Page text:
but start at the beginning, that is, the phase which precedes
these formulas. One of the first questions is then what it
means that someone says that somebody is short, or that a city
is far away. Theoretically, these meanings must either be
related to those of opposites such as tall and close, or
be entirely dissociated from the meanings of such related expressions.
If terms like short and far are related to their
opposites, they are treated as
catenary notions; if not, then as
some sort of absolute notions. As
catenated predicates shortness
and farness, however, presuppose the existence of a particular
catenary entity, and the meaningful use of the corresponding
predicate expressions presupposes the psychological
availability of such a
catena as a frame of reference.
So there are two options open to the theorist. Firstly, the
predicate mentioned in the original premise is catenated, but
then there is somehow a catenary frame of reference. Or,
secondly, there is no catena involved whatsoever, but then the
predicate is in some sense absolute and not (necessarily)
opposed to what is ordinarily taken to be its opposite. Someone
could indeed say without making use of any particular frame of
reference that a body of 150 cm is 'short', but then it would in
no way be contradictory to conclude later that somebody of
200 cm were 'short' as well, or even both 'short' and 'tall'.
It is only contradictory if we do make use of one and the same
frame of reference in the two cases, and if the predicate
corresponding to 150 cm is a shortness predicate on this view,
whereas the one corresponding to 200 cm is not (because it is
tallness or a predicate medium tall). The schizoid lover of
paradox wants us to meaningfully say that a body of 150 cm is
short (something we can solely do by means of a catenary frame
of reference psychologically available to us) and having done so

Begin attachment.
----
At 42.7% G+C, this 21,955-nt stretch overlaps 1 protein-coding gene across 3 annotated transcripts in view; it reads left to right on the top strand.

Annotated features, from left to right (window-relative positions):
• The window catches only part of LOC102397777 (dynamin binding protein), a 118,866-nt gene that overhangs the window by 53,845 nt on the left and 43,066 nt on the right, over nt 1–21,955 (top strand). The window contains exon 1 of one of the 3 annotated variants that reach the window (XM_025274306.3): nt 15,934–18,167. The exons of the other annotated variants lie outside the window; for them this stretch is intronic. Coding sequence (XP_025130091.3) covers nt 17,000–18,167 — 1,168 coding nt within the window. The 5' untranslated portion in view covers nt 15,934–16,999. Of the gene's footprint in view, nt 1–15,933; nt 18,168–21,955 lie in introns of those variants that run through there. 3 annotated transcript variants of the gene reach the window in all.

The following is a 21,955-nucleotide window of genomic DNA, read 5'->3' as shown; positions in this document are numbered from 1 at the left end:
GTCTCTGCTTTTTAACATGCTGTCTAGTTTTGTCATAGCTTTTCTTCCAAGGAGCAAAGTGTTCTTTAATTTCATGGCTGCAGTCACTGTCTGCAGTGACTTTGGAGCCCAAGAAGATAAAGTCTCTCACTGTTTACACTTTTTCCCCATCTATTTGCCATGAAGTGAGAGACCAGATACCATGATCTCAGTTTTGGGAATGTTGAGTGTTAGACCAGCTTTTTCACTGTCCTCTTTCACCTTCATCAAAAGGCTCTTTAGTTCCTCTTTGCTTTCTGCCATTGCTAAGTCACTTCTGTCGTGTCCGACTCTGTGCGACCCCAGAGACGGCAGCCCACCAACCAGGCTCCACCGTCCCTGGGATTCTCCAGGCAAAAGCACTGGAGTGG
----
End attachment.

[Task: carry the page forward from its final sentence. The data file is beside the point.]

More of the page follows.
'e forbids us to use this internalized information for a while
until we must use it again to conclude that a body of
200 cm would not be short.
The logic of the sorites lover may be sound but 'e draws on a
pre- or extra-logical inconsistence. 'E should either assume
that catenary comparison is possible all the time or that it is
not possible at any time.
In the latter case, the short and far of the premise just do
not mean what they mean in ordinary language.
And if a general, catenary comparison is possible all the time, we do not
depend entirely on a comparison with a smaller degree of shortness or
farness of the particular body or distance concerned.
We can then compare every degree of shortness or farness with what we
would ordinarily call "short" or "far" (just as the theorist asks us to do
at the beginning and at the end).
Obviously, this still leaves us with a wide, fuzzy area between
short and tall, and between far and close, but
that is not what the paradox is about.
The paradox is about things which would be 'short' and 'tall', or 'far' and
'close', simultaneously, while short and tall, or far
and close, are opposite catenated predicates which cannot be
possessed by one and the same thing at one and the same moment.